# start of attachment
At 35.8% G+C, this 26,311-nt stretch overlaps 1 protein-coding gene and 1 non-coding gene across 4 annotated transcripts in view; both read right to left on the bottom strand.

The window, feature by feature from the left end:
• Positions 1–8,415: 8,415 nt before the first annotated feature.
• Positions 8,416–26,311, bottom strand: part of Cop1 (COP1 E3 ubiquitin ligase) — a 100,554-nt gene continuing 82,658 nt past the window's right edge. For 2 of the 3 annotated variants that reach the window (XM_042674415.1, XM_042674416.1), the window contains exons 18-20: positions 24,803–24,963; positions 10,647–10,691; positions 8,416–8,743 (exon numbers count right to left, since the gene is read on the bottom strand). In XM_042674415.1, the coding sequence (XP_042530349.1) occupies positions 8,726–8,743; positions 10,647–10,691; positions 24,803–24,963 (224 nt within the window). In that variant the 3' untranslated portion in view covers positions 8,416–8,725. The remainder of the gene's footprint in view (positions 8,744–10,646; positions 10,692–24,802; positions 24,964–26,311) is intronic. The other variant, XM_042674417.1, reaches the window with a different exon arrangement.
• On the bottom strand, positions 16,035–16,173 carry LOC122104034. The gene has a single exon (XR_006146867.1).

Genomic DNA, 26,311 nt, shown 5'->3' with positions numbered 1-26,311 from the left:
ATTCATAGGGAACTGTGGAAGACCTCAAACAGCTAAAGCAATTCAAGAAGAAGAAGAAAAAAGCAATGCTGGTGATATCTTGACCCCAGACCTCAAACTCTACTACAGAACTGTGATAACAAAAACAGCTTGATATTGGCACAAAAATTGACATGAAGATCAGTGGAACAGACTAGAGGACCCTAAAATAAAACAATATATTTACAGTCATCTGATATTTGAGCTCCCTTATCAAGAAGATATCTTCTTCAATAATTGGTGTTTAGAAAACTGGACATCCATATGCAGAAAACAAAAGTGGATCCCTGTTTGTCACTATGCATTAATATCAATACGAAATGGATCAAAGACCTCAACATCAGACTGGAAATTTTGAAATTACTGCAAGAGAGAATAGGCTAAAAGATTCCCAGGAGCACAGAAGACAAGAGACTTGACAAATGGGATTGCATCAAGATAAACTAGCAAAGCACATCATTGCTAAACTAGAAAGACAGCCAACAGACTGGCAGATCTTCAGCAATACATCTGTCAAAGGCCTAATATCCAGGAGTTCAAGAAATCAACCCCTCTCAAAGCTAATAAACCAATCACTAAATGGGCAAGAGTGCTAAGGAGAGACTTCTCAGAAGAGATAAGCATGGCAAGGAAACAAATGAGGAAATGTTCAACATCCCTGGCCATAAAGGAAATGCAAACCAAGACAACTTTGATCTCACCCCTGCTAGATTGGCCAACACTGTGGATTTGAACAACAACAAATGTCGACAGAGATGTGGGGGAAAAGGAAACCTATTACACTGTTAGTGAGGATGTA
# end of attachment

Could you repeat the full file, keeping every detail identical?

At 35.8% G+C, this 26,311-nt stretch overlaps 1 protein-coding gene and 1 non-coding gene across 4 annotated transcripts in view; both read right to left on the bottom strand.

The window, feature by feature from the left end:
• Positions 1–8,415: 8,415 nt before the first annotated feature.
• Positions 8,416–26,311, bottom strand: part of Cop1 (COP1 E3 ubiquitin ligase) — a 100,554-nt gene continuing 82,658 nt past the window's right edge. For 2 of the 3 annotated variants that reach the window (XM_042674415.1, XM_042674416.1), the window contains exons 18-20: positions 24,803–24,963; positions 10,647–10,691; positions 8,416–8,743 (exon numbers count right to left, since the gene is read on the bottom strand). In XM_042674415.1, the coding sequence (XP_042530349.1) occupies positions 8,726–8,743; positions 10,647–10,691; positions 24,803–24,963 (224 nt within the window). In that variant the 3' untranslated portion in view covers positions 8,416–8,725. The remainder of the gene's footprint in view (positions 8,744–10,646; positions 10,692–24,802; positions 24,964–26,311) is intronic. The other variant, XM_042674417.1, reaches the window with a different exon arrangement.
• On the bottom strand, positions 16,035–16,173 carry LOC122104034. The gene has a single exon (XR_006146867.1).

Genomic DNA, 26,311 nt, shown 5'->3' with positions numbered 1-26,311 from the left:
ATTCATAGGGAACTGTGGAAGACCTCAAACAGCTAAAGCAATTCAAGAAGAAGAAGAAAAAAGCAATGCTGGTGATATCTTGACCCCAGACCTCAAACTCTACTACAGAACTGTGATAACAAAAACAGCTTGATATTGGCACAAAAATTGACATGAAGATCAGTGGAACAGACTAGAGGACCCTAAAATAAAACAATATATTTACAGTCATCTGATATTTGAGCTCCCTTATCAAGAAGATATCTTCTTCAATAATTGGTGTTTAGAAAACTGGACATCCATATGCAGAAAACAAAAGTGGATCCCTGTTTGTCACTATGCATTAATATCAATACGAAATGGATCAAAGACCTCAACATCAGACTGGAAATTTTGAAATTACTGCAAGAGAGAATAGGCTAAAAGATTCCCAGGAGCACAGAAGACAAGAGACTTGACAAATGGGATTGCATCAAGATAAACTAGCAAAGCACATCATTGCTAAACTAGAAAGACAGCCAACAGACTGGCAGATCTTCAGCAATACATCTGTCAAAGGCCTAATATCCAGGAGTTCAAGAAATCAACCCCTCTCAAAGCTAATAAACCAATCACTAAATGGGCAAGAGTGCTAAGGAGAGACTTCTCAGAAGAGATAAGCATGGCAAGGAAACAAATGAGGAAATGTTCAACATCCCTGGCCATAAAGGAAATGCAAACCAAGACAACTTTGATCTCACCCCTGCTAGATTGGCCAACACTGTGGATTTGAACAACAACAAATGTCGACAGAGATGTGGGGGAAAAGGAAACCTATTACACTGTTAGTGAGGATGTA